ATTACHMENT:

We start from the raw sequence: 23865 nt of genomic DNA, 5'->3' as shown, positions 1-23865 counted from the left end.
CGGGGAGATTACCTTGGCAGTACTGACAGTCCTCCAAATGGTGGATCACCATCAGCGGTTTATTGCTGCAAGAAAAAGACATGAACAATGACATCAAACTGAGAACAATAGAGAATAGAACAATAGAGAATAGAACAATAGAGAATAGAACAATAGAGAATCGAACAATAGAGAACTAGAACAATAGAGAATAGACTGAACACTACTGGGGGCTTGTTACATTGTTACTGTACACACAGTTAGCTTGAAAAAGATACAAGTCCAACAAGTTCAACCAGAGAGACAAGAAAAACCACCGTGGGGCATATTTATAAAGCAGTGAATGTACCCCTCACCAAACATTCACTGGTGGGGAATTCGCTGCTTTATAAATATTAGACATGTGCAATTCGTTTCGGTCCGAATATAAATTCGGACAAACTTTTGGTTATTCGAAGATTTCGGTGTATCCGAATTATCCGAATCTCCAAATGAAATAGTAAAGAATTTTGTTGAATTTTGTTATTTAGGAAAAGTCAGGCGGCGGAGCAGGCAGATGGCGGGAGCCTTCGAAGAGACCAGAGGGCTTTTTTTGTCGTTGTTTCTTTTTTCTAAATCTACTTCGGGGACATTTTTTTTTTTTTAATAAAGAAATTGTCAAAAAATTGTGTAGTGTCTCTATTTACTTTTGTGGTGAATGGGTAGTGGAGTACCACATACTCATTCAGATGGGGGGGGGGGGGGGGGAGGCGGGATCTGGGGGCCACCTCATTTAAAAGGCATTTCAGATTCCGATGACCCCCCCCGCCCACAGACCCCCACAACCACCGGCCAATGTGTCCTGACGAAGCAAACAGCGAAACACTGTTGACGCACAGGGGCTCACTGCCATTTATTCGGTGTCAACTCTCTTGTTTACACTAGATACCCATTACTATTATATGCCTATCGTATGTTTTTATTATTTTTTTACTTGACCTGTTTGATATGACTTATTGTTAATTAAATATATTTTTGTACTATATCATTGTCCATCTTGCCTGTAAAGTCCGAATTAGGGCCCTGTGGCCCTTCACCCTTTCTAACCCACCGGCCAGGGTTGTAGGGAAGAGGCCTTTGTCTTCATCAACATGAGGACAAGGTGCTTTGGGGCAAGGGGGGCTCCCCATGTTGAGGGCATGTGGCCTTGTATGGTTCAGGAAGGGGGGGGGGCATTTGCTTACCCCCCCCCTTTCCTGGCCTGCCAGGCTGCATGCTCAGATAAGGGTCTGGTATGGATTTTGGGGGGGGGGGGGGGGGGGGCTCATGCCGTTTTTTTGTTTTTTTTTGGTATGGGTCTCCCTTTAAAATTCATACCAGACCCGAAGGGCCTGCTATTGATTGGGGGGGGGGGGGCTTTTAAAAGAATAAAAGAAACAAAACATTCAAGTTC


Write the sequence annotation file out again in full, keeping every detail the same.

We start from the raw sequence: 23865 nt of genomic DNA, 5'->3' as shown, positions 1-23865 counted from the left end.
CGGGGAGATTACCTTGGCAGTACTGACAGTCCTCCAAATGGTGGATCACCATCAGCGGTTTATTGCTGCAAGAAAAAGACATGAACAATGACATCAAACTGAGAACAATAGAGAATAGAACAATAGAGAATAGAACAATAGAGAATAGAACAATAGAGAATCGAACAATAGAGAACTAGAACAATAGAGAATAGACTGAACACTACTGGGGGCTTGTTACATTGTTACTGTACACACAGTTAGCTTGAAAAAGATACAAGTCCAACAAGTTCAACCAGAGAGACAAGAAAAACCACCGTGGGGCATATTTATAAAGCAGTGAATGTACCCCTCACCAAACATTCACTGGTGGGGAATTCGCTGCTTTATAAATATTAGACATGTGCAATTCGTTTCGGTCCGAATATAAATTCGGACAAACTTTTGGTTATTCGAAGATTTCGGTGTATCCGAATTATCCGAATCTCCAAATGAAATAGTAAAGAATTTTGTTGAATTTTGTTATTTAGGAAAAGTCAGGCGGCGGAGCAGGCAGATGGCGGGAGCCTTCGAAGAGACCAGAGGGCTTTTTTTGTCGTTGTTTCTTTTTTCTAAATCTACTTCGGGGACATTTTTTTTTTTTTAATAAAGAAATTGTCAAAAAATTGTGTAGTGTCTCTATTTACTTTTGTGGTGAATGGGTAGTGGAGTACCACATACTCATTCAGATGGGGGGGGGGGGGGGGGAGGCGGGATCTGGGGGCCACCTCATTTAAAAGGCATTTCAGATTCCGATGACCCCCCCCGCCCACAGACCCCCACAACCACCGGCCAATGTGTCCTGACGAAGCAAACAGCGAAACACTGTTGACGCACAGGGGCTCACTGCCATTTATTCGGTGTCAACTCTCTTGTTTACACTAGATACCCATTACTATTATATGCCTATCGTATGTTTTTATTATTTTTTTACTTGACCTGTTTGATATGACTTATTGTTAATTAAATATATTTTTGTACTATATCATTGTCCATCTTGCCTGTAAAGTCCGAATTAGGGCCCTGTGGCCCTTCACCCTTTCTAACCCACCGGCCAGGGTTGTAGGGAAGAGGCCTTTGTCTTCATCAACATGAGGACAAGGTGCTTTGGGGCAAGGGGGGCTCCCCATGTTGAGGGCATGTGGCCTTGTATGGTTCAGGAAGGGGGGGGGGCATTTGCTTACCCCCCCCCTTTCCTGGCCTGCCAGGCTGCATGCTCAGATAAGGGTCTGGTATGGATTTTGGGGGGGGGGGGGGGGGGGGCTCATGCCGTTTTTTTGTTTTTTTTTGGTATGGGTCTCCCTTTAAAATTCATACCAGACCCGAAGGGCCTGCTATTGATTGGGGGGGGGGGGGCTTTTAAAAGAATAAAAGAAACAAAACATTCAAGTTC